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Eamon Ryan says his party 'showed real strength' in suspending two Green TDs

The party leader said there was “consensus” within his parliamentary party to suspend Neasa Hourigan and Patrick Costello.

Ryan speaking at Dublin City Council today.
Ryan speaking at Dublin City Council today.
Image: The Journal

GREEN PARTY LEADER Eamon Ryan has said his parliamentary party “showed real consensus and real strength” in suspending two TDs for voting against the government. 

Deputies Neasa Hourigan and Patrick Costello last night voted in favour of a Sinn Féin motion which called on the new National Maternity Hospital (NMH) to be fully public and located on publicly owned land.

Government TDs from Fianna Fáil, Fine Gael and the Greens largely abstained on the symbolic vote, which was passed in the Dáil by 56 votes in favour, 10 against and 69 abstentions.

After Hourigan and Costello voted for the motion, the Green Party announced that its parliamentary party had agreed to remove the party whip and suspend Costello and Hourigan for six months.

Speaking about that decision this morning, party leader Ryan said that “strength within government” comes from working with coalition partners and “when everyone votes with government”. 

“For that reason, and it was with real regret, our chief whip came and the parliamentary party agreed that we should suspend two members who hadn’t voted with government,” he said. 

Ryan said the six month suspension was recommended by the Green Party chief whip Marc Ó Cathasaigh TD and was then “agreed by consensus” within the party. 

Speaking to reporters at the launch of the NTA’s Walking and Cycling Index, Ryan said that while “a lot of voters” share the concerns of Costello and Hourigan, “the majority of voices I was hearing” wanted to see the hospital built without further delay.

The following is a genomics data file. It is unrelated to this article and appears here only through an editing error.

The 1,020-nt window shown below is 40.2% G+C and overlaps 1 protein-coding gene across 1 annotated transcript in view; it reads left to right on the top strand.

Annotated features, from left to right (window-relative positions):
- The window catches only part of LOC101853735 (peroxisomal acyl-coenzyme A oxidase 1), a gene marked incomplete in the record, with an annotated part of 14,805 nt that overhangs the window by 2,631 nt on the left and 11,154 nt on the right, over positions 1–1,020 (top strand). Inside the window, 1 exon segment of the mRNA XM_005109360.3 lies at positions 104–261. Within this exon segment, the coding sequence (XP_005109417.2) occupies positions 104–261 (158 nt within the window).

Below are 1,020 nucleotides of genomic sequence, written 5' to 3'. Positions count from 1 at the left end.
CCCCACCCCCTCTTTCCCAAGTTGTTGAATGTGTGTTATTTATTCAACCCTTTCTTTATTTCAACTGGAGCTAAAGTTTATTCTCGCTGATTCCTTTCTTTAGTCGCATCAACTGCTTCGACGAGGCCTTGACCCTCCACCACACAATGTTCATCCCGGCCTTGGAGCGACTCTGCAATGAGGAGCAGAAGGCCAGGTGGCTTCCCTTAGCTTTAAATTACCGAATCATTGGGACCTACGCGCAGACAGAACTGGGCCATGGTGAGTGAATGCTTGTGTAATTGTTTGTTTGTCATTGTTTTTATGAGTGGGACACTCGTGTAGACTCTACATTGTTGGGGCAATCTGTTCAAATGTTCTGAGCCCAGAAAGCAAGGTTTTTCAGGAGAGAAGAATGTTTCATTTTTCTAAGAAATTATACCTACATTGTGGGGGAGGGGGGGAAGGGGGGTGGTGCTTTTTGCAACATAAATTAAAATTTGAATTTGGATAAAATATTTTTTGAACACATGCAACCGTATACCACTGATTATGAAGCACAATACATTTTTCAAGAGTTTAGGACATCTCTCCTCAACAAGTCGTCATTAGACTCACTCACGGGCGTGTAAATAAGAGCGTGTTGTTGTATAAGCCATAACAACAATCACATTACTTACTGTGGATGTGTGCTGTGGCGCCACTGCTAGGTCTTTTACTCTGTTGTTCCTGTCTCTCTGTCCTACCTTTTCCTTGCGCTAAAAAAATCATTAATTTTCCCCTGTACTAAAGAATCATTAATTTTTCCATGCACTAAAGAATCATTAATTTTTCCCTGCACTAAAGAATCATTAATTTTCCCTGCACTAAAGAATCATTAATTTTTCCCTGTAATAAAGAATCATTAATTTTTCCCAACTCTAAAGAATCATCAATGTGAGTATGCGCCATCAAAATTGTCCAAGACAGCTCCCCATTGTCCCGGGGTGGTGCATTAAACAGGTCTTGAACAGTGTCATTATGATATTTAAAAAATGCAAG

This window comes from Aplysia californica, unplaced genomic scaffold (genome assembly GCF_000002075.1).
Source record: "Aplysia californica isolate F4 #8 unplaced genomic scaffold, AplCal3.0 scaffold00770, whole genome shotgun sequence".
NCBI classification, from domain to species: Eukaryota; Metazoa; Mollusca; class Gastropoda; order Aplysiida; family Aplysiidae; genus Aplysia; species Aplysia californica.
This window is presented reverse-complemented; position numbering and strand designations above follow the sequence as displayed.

People have strong views on it and are entitled to that but we managed it in our our way and I think our parliamentary party yesterday showed real consensus, real strength and this is part of our tradition in terms of how we work collectively, including applying sanctions.

Ryan also said that no members of the other Coalition partners were involved in the decision to sanction the Green TDs. 

“We managed it ourselves, I don’t think anyone from any other party came next to near us,” he said. 

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Ryan said, however, that he had spoken to Taoiseach Micheál Martin and Tánaiste Leo Varadkar yesterday afternoon and “informed them what we’re likely to do”. 

He added: “When Fianna Fáil had a problem they lost one of their members. You work in Coalition on the basis of trust and each party manages its own affairs. It’s a well functioning government. There is trust between the three parties and I think they gave us room to manage what they knew we have to manage.”

The suspension of Hourigan and Costello potentially puts a dent in the government’s Dáil majority, which Ryan acknowledged was “tight”, but he expressed hope that they would continue to support the government’s agenda. 

“Yes, of course. Not just them but others too. Following the vote on the National Maternity Hospital I think he they did support government in later votes yesterday evening,” he said.

About the author:

Rónán Duffy

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